A rural communities charity has been given a cash boost to help liven up Dunstable High Street for the next three years.
Bedfordshire Rural Communities Charity (BRCC) has been awarded a £92,572 grant from Historic England as part of the Dunstable High Street Heritage Action Zone (HSHAZ) to create and deliver community-led cultural activities on the high street.
Historic England is also funding a role within BRCC to co-ordinate and assist in the delivery of the cultural programme. The programme will be designed and delivered by the Dunstable Cultural Consortium in partnership with and led by BRCC, the leading community development agency working across Bedfordshire. Ongoing support will also be provided by the Dunstable HSHAZ team at Dunstable Town Council.
Dunstable HSHAZ is one of more than 60 high streets to receive a share of £6 million for their cultural programme.
The cultural programme will include:
> They Came to the Crossroads – the makers of Dunstable: looking at how incomers have shaped the town, including the buildings, high street, food and way of life. Story gatherers will be placed at locations in the heart of the town as well as visiting schools, colleges, churches and community groups. The new research and stories will be published.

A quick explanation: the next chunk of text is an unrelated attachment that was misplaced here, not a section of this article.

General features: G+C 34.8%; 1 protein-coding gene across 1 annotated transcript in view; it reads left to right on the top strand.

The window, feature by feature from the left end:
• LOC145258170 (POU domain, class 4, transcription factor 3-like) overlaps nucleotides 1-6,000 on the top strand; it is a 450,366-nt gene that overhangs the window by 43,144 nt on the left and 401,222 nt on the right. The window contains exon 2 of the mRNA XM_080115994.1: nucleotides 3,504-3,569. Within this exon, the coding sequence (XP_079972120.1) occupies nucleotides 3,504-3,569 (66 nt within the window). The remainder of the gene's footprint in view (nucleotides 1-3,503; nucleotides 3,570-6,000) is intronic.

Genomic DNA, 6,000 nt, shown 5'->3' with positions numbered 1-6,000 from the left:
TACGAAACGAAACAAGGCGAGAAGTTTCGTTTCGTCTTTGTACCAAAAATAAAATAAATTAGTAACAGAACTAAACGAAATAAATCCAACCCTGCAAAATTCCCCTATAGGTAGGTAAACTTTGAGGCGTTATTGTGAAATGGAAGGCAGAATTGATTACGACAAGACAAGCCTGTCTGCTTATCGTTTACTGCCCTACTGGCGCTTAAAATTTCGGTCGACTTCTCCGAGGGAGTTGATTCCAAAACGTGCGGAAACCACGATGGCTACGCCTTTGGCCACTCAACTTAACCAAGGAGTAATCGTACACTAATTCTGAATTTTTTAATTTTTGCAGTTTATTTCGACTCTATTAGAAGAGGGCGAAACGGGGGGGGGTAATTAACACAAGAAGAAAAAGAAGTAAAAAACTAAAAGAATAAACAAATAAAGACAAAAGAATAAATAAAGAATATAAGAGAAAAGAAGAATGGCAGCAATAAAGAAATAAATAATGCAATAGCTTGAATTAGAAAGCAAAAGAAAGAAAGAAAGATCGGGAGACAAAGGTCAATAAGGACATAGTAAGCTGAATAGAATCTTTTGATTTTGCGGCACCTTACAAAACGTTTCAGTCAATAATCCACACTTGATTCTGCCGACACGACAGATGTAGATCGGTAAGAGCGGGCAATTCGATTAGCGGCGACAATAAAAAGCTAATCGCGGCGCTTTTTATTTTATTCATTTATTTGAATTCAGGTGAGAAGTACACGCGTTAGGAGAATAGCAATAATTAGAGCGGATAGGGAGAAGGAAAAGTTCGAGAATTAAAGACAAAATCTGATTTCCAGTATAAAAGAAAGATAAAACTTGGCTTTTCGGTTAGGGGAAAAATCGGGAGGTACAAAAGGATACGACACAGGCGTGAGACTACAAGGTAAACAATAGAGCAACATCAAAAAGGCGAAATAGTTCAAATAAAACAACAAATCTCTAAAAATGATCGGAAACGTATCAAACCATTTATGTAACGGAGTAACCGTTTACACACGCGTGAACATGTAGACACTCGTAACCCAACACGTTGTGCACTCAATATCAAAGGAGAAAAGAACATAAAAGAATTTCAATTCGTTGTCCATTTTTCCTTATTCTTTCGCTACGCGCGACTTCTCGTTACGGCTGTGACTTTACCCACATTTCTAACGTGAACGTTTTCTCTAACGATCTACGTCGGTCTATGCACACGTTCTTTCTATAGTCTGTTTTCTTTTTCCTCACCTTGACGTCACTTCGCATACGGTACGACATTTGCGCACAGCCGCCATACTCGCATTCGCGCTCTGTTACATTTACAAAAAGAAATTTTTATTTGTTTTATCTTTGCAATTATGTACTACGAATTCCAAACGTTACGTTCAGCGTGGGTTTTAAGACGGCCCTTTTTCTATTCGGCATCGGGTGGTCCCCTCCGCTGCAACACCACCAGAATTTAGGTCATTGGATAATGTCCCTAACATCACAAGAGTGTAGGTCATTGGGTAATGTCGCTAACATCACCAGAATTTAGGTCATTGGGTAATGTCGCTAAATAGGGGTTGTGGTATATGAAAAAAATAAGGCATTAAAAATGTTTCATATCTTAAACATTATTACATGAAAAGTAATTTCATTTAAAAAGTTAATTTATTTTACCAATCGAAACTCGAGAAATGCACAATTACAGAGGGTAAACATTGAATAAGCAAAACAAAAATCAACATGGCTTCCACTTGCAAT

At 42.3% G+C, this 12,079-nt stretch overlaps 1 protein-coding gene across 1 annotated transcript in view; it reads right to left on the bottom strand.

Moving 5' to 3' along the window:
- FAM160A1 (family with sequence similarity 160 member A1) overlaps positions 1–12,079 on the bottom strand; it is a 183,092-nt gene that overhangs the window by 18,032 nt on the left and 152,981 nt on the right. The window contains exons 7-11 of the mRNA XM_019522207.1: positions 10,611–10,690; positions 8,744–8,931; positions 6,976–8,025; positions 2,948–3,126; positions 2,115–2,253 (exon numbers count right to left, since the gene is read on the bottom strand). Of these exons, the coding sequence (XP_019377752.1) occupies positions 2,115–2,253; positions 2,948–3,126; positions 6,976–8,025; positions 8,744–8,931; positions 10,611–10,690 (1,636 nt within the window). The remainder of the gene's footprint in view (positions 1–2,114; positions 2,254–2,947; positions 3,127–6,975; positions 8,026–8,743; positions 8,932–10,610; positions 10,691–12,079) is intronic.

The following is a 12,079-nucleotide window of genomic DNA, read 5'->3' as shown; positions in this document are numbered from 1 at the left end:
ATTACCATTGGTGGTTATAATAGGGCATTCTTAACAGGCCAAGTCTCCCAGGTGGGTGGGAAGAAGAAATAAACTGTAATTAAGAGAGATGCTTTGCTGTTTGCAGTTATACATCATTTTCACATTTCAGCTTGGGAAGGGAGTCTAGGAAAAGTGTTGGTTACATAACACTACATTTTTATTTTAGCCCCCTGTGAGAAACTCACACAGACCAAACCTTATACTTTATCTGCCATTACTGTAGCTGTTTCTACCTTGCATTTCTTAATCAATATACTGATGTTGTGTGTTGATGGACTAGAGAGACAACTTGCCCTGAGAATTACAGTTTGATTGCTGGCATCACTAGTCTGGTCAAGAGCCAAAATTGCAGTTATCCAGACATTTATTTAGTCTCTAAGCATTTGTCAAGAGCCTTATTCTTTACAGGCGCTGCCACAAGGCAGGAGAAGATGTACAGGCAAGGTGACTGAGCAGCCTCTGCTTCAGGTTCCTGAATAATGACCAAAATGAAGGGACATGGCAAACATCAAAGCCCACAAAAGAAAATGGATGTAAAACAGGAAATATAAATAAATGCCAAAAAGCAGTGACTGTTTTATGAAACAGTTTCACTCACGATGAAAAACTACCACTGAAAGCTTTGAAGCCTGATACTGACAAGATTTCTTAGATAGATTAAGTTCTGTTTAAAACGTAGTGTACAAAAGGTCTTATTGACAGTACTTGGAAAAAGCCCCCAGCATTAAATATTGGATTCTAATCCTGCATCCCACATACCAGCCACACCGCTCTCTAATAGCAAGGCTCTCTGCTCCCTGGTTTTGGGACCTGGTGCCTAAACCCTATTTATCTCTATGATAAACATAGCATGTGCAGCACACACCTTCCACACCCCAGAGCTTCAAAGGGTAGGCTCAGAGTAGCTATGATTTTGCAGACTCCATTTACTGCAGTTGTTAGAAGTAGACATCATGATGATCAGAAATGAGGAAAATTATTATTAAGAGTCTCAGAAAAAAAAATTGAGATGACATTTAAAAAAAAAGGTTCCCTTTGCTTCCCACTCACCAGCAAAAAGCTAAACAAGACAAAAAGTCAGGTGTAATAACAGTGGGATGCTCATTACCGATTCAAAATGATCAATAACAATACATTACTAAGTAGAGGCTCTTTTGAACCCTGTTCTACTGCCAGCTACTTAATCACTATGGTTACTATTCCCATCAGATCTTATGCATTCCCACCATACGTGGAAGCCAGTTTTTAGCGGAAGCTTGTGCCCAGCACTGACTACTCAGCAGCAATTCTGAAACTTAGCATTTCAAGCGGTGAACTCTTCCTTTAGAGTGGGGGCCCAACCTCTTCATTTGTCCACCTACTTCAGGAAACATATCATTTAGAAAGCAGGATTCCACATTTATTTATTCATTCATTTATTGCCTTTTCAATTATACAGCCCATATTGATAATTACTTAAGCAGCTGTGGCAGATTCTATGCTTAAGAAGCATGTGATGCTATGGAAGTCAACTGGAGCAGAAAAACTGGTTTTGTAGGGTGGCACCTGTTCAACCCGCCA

> High Street Talking Plaques: the aim is to begin with 15 plaques, each with a QR code enabling the passer-by to scan the code and listen to the story behind the plaque on their phone.
> My Dunstable Art: an art trail in shop windows and an annual art competition for young people focussed on the town and its heritage.
> Living Memory workshops and exhibition: hosted by The Workhouse, looking at memory and textiles.
> The programme of activities will culminate in a two-day celebration held in Ashton Square, with live art, performances and live outdoor cinema.
This is part of the four-year-long High Street Heritage Action Zone’s Cultural Programme, led by Historic England, in partnership with Arts Council England and the National Lottery Heritage Fund aiming to make our high streets more attractive, engaging and vibrant places for people to live, work and spend time.
Tony Calladine, Regional Director for Historic England in the East of England, said: “The high street cultural programme is a step change in the way we think about bringing high streets back from the brink. As we start to see these important historic spaces become regenerated through building work, it is the community-led cultural work that helps people to enjoy their high street again and also have a say in what the future of their high street might be.”
Cliff Andrews, Deputy Chief Executive of BRCC said: “We are really excited to have a lead role in this exciting new project for Dunstable. Supporting local residents and groups to be engaged in, and proud of, their communities is at the heart of our work. Celebrating the amazing heritage of Dunstable in ways which be of interest to local residents and visitors will help create a thriving High Street”.